Systems leadership and other issues at NCASC14

04 December 2014

The annual Adult and Children Services Conference took place in Manchester at the end of October. We were very pleased to be there, both attending sessions, and also at Speakers’ Corner, where one of our clients, Elaine McHale, spoke about our work with Leicester City Council.

The integration of services was a key theme throughout the conference. There was evidence of broad political agreement from both Labour and the Tories about the need for full budgetary integration. Despite this, however, there were a number of voices questioning whether or not there are real savings to be made in this way.

‘Wicked problems’ and how to deal with them was another recurring issue at the conference. In particular, there was much discussion of how we can deal with the tensions between the need for evidence-based interventions, and the drive for new, innovative services, as well as how best to enable a whole-system approach that includes, for instance, partners, health, and housing. There have been huge increases recently in both the Better Care Fund and the Innovation Fund, but there is a real fear that the underlying aim is to ‘save the NHS’, rather than institute true partnership. There’s widespread recognition, too, that health care, adult social care, and children’s social care all take money away from each other. The unaffordability of these services is also broadly acknowledged to be a misnomer: the cost of such care undoubtedly exists, and has to be met by someone. The challenge is how we can minimize system cost and failure, as well as working out who is going to pay.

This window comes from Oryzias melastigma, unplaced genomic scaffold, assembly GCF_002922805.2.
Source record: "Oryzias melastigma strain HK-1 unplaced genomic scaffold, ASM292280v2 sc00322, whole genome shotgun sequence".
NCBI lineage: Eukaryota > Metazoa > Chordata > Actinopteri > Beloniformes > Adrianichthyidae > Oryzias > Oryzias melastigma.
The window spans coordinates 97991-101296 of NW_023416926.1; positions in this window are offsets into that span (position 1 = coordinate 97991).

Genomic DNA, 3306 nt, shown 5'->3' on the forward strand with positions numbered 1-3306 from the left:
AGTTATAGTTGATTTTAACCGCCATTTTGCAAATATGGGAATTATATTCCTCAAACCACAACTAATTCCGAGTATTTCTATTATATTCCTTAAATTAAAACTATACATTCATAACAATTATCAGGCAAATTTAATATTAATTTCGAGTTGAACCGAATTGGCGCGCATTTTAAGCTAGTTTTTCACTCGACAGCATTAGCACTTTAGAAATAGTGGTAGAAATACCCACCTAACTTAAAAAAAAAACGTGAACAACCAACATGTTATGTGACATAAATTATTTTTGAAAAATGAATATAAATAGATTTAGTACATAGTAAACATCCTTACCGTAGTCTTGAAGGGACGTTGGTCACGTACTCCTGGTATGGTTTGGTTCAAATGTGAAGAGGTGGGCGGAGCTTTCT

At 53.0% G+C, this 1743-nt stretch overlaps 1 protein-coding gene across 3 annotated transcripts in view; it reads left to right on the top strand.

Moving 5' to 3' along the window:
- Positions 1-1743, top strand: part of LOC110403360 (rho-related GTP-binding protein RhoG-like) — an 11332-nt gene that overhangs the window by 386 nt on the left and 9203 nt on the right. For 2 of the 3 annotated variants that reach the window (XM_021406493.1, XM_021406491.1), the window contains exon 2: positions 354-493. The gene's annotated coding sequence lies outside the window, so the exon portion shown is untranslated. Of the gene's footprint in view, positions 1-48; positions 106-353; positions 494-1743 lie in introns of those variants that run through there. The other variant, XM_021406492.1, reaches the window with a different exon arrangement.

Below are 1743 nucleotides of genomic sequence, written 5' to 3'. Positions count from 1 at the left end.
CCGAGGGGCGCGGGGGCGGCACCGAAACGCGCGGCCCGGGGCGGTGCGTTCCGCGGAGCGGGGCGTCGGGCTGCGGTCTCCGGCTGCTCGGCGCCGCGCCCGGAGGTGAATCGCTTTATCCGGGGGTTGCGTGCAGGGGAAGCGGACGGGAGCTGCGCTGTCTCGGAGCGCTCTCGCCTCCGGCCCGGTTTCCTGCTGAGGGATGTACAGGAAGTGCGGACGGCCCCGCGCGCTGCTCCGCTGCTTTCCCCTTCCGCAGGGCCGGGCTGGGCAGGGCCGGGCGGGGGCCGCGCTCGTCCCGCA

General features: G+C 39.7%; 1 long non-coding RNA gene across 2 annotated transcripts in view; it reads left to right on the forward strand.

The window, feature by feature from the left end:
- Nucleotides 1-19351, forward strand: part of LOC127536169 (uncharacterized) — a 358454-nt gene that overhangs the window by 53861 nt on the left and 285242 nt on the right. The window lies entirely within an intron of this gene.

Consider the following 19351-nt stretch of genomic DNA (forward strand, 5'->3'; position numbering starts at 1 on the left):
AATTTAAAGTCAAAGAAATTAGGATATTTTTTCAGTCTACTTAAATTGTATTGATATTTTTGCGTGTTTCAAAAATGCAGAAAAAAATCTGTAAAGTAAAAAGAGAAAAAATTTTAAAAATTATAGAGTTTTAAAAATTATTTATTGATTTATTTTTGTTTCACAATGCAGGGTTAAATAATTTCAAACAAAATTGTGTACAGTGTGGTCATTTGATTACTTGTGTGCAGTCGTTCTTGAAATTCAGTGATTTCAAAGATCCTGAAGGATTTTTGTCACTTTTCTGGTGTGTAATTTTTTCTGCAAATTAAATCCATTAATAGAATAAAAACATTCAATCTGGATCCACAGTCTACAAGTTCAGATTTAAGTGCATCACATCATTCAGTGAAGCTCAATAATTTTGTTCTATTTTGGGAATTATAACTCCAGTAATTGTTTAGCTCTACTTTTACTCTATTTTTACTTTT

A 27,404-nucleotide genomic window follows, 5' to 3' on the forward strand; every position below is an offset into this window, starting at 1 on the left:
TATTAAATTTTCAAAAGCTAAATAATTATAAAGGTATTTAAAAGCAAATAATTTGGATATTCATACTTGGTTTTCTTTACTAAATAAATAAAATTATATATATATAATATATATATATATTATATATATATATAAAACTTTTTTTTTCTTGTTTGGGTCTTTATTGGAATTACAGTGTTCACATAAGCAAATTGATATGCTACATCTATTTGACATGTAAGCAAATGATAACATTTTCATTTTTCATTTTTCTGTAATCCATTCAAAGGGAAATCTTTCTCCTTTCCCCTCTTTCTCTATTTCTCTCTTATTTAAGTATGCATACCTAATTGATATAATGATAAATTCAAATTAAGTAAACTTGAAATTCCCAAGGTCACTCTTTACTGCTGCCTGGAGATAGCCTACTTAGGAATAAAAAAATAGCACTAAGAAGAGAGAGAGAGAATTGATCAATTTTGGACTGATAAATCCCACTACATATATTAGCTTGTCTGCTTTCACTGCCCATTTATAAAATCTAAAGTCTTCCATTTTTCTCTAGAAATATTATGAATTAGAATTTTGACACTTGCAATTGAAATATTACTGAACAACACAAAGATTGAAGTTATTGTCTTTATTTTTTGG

John Bolton delivered an interesting session, in which he suggested that most of the problems and opportunities that were being discussed at the conference are really about practice ‘on the ground’; they’re not really things that can be solved at policy, strategy or commissioning level. Link here.

Some of Benjamin’s favourite tweets from the conference (#NCASC14 if you want to search for more):

'sometimes I think that if policymakers knew what happened and the challenges of implementation, they'd never make a new policy’

 Barker: not 'is it affordable' but 'who pays the cost?' #ncasc14

 "Integration could save £4.4bn annually" (and biggest barrier is culture) - so how much is being invested in culture shaping work? #ncasc14